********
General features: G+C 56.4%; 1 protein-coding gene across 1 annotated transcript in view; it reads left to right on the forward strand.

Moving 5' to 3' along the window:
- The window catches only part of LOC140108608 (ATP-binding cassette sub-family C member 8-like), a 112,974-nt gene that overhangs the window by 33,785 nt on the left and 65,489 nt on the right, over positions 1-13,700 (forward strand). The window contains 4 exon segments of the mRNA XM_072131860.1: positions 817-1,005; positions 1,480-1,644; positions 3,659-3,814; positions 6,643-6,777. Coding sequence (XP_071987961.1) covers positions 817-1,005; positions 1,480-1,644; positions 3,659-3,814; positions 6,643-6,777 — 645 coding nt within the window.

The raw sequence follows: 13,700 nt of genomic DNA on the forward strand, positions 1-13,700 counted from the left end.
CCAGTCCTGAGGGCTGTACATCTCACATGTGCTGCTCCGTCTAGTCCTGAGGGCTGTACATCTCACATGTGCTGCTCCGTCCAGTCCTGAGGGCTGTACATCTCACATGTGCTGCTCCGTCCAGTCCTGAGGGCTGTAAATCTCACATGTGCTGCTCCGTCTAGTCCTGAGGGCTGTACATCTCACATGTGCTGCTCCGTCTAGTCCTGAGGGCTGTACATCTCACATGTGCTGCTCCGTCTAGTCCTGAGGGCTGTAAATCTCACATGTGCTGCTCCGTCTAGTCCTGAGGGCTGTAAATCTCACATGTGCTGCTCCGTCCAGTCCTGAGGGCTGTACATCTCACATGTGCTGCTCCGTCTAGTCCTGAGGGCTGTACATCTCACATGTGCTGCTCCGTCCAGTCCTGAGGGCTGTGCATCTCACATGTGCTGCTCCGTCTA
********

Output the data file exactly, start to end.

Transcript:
General features: G+C 56.4%; 1 protein-coding gene across 1 annotated transcript in view; it reads left to right on the forward strand.

Moving 5' to 3' along the window:
- The window catches only part of LOC140108608 (ATP-binding cassette sub-family C member 8-like), a 112,974-nt gene that overhangs the window by 33,785 nt on the left and 65,489 nt on the right, over positions 1-13,700 (forward strand). The window contains 4 exon segments of the mRNA XM_072131860.1: positions 817-1,005; positions 1,480-1,644; positions 3,659-3,814; positions 6,643-6,777. Coding sequence (XP_071987961.1) covers positions 817-1,005; positions 1,480-1,644; positions 3,659-3,814; positions 6,643-6,777 — 645 coding nt within the window.

The raw sequence follows: 13,700 nt of genomic DNA on the forward strand, positions 1-13,700 counted from the left end.
CCAGTCCTGAGGGCTGTACATCTCACATGTGCTGCTCCGTCTAGTCCTGAGGGCTGTACATCTCACATGTGCTGCTCCGTCCAGTCCTGAGGGCTGTACATCTCACATGTGCTGCTCCGTCCAGTCCTGAGGGCTGTAAATCTCACATGTGCTGCTCCGTCTAGTCCTGAGGGCTGTACATCTCACATGTGCTGCTCCGTCTAGTCCTGAGGGCTGTACATCTCACATGTGCTGCTCCGTCTAGTCCTGAGGGCTGTAAATCTCACATGTGCTGCTCCGTCTAGTCCTGAGGGCTGTAAATCTCACATGTGCTGCTCCGTCCAGTCCTGAGGGCTGTACATCTCACATGTGCTGCTCCGTCTAGTCCTGAGGGCTGTACATCTCACATGTGCTGCTCCGTCCAGTCCTGAGGGCTGTGCATCTCACATGTGCTGCTCCGTCTA